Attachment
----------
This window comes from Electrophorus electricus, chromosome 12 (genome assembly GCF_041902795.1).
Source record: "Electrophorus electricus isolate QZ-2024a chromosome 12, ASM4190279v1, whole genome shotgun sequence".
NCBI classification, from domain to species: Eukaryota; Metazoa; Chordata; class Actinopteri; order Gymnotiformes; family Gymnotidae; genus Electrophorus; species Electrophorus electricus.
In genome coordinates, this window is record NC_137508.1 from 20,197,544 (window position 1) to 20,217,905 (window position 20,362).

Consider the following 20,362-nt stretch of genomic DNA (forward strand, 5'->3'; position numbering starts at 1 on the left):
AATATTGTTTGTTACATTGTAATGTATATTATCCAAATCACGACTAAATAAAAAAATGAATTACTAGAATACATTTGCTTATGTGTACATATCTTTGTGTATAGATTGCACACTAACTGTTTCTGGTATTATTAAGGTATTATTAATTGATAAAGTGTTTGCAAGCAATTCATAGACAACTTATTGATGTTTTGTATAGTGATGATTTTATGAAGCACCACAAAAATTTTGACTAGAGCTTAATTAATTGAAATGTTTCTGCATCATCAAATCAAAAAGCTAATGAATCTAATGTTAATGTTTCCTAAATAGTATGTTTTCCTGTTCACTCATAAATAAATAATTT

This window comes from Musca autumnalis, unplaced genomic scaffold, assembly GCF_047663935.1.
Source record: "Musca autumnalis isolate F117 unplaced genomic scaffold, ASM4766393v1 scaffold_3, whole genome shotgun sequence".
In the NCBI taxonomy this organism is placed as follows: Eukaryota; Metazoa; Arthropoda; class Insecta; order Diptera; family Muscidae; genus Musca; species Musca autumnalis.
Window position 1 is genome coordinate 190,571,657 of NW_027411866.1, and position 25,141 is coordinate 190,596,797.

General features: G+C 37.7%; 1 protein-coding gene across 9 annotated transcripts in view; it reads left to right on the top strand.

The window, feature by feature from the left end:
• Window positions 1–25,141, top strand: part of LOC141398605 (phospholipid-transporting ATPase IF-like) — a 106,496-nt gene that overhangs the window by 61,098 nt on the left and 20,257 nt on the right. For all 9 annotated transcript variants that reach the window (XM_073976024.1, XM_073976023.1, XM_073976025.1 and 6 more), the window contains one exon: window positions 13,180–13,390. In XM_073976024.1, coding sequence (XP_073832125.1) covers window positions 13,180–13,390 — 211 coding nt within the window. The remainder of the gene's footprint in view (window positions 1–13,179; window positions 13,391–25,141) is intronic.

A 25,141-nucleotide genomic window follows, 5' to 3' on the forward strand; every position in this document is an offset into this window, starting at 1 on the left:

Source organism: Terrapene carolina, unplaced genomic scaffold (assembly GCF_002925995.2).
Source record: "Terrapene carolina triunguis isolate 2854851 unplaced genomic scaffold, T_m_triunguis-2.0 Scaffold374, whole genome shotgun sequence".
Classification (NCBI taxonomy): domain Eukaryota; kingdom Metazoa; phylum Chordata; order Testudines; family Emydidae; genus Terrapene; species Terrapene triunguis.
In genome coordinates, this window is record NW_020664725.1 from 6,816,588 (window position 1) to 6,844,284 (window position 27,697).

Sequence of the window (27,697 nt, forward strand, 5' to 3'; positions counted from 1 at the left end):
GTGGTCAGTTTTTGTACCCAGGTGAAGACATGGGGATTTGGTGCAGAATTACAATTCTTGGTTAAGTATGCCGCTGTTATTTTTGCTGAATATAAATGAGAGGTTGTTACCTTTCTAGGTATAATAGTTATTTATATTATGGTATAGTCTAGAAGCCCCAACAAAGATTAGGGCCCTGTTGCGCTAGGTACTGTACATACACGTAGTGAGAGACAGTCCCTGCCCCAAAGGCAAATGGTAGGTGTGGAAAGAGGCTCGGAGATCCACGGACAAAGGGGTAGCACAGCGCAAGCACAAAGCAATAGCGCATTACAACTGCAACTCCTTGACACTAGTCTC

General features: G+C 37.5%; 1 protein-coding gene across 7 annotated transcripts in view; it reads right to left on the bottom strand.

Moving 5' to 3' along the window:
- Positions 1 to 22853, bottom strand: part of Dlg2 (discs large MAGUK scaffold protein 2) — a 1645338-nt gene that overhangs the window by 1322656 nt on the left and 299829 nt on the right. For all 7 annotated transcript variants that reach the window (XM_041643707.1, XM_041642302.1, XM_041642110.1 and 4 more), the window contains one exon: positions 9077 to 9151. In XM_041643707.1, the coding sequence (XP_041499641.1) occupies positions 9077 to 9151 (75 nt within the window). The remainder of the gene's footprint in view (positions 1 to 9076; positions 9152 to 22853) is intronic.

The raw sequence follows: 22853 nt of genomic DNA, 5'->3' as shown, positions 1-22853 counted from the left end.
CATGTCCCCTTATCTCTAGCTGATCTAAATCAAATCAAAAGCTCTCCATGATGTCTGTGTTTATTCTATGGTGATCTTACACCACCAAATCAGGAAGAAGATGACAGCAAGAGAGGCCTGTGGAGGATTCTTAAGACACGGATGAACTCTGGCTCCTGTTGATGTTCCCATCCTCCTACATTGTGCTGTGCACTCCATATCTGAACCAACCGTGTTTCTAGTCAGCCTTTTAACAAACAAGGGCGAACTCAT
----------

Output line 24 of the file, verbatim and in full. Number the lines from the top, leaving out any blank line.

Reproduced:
The raw sequence follows: 22853 nt of genomic DNA, 5'->3' as shown, positions 1-22853 counted from the left end.